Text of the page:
na. Our store is second
1w that we have the stock
/e are not afraid that but
yrmous stock. The price
iis is exactly what we are
e right at the start. We
t and that the goods will
not at all.
o tell you what our corn
, want to tell you is what
a time has ever come that
a the profits with his c"Us
ne'now. Remember that
Store will amply pay you.
BIG CAPE AND JACKET DEAL.
I have just received Twenty
five Hundred Dollars worth of
Capes and Jackets direct from a
manufacturer. The lot was large
but they needed money. I can
sell. you a Cape or Jacket for what
the other merchants pay for them.
The man who makes a dollar on
a Cape or Jacket this fall is when
Mimnaugh is asleep.
200 Plush Capes, the kind other stores ask fl"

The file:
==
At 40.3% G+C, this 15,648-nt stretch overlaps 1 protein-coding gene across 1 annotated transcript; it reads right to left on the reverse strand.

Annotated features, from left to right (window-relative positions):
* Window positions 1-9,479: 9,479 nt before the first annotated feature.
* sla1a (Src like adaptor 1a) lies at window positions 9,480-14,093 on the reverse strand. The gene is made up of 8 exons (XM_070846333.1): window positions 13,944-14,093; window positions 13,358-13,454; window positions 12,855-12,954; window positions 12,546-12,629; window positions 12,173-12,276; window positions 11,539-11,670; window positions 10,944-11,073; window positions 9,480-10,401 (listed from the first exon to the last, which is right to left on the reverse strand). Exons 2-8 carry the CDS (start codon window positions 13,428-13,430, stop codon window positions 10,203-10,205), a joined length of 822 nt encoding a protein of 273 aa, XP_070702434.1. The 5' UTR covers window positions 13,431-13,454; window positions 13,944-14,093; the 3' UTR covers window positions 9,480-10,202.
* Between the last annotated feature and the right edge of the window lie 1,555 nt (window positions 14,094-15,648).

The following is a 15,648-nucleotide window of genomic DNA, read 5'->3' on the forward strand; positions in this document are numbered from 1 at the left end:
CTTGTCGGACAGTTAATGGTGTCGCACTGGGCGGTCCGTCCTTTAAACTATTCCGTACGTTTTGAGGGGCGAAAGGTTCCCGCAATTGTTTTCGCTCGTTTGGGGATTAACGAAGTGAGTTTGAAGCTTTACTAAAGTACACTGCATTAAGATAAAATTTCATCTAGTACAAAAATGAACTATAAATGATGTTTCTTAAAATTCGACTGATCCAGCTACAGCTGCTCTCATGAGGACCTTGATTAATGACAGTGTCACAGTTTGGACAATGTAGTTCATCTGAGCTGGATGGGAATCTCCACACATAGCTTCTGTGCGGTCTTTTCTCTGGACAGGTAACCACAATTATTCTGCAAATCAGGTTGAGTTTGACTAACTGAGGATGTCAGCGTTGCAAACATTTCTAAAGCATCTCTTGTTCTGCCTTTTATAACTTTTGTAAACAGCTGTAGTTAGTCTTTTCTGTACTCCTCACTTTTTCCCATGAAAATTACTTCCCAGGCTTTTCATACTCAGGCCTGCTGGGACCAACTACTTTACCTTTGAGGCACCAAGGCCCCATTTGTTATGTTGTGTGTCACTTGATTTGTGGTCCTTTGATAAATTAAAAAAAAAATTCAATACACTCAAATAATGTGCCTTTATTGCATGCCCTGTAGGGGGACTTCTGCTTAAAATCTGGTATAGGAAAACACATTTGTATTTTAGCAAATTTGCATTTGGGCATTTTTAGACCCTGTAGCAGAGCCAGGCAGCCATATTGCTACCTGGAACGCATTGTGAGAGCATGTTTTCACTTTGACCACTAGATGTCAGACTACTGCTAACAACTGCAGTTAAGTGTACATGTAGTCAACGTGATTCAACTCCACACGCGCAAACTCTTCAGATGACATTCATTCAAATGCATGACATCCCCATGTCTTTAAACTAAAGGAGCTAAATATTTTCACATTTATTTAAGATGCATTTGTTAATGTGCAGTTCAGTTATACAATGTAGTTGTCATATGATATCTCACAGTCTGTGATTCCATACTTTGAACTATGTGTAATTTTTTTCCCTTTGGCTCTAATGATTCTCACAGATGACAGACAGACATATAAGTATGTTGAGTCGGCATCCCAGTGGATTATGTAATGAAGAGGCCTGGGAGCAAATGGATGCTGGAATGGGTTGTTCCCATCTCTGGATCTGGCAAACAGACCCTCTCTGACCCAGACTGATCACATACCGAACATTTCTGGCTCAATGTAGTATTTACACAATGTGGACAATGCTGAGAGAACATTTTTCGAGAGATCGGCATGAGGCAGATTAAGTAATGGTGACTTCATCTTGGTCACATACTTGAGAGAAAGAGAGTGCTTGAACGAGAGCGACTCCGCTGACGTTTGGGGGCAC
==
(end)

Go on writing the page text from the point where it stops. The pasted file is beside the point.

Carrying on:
$1.25 and $2.50, Miminaugh's price .. - U0c
200 Plush Capes, the kind other stores ask
$2.00 and $2.5 , Mimnaugh's price - $1,49
100 Plush Capes, the kind other stores
ask $5.00, Mimnaugh's price - - - $3,49
All men who run stores are not
merchants. Stores do not make
merchants, but merchants do
make stores. Few would be sat
isfied with a small margin of
profit that we are, but we are
building business for time to
Clear the Way !
Match Them if You Can.
One hundred pieces No Name Bleaching, for this
sale at (Ie.
One hundred pieces Androscoggin Bleaching for this
sale only 7Ac, others ask 10c.
Ten bales Jno.P.King's celebrated Sea Island 5c, others
Five bales Newberry Mills Drill only (Ic, others ask 7.e
Fifty pieces Cotton Flannel only S.he, others ask 12..
Two hundred and fifty pieces Calicoes (best made) as
long as they last at 44c.
One hundred Large White Bed Spreads at $1 25 and
$1.50, worth double.
One hundred dozen Children's Vests for this sale at 10c.
One hundred dozen Ladies' Vests for this sale at 19c,
One hundred dozen Cotton Towels for this sale at 4to,
One hundred dozen Cotton Towels for this sale at Se,
wvorth 1 2c.
One hundred dozen Cotton T1owvels for this sale at 124e,
eeker or an economiCal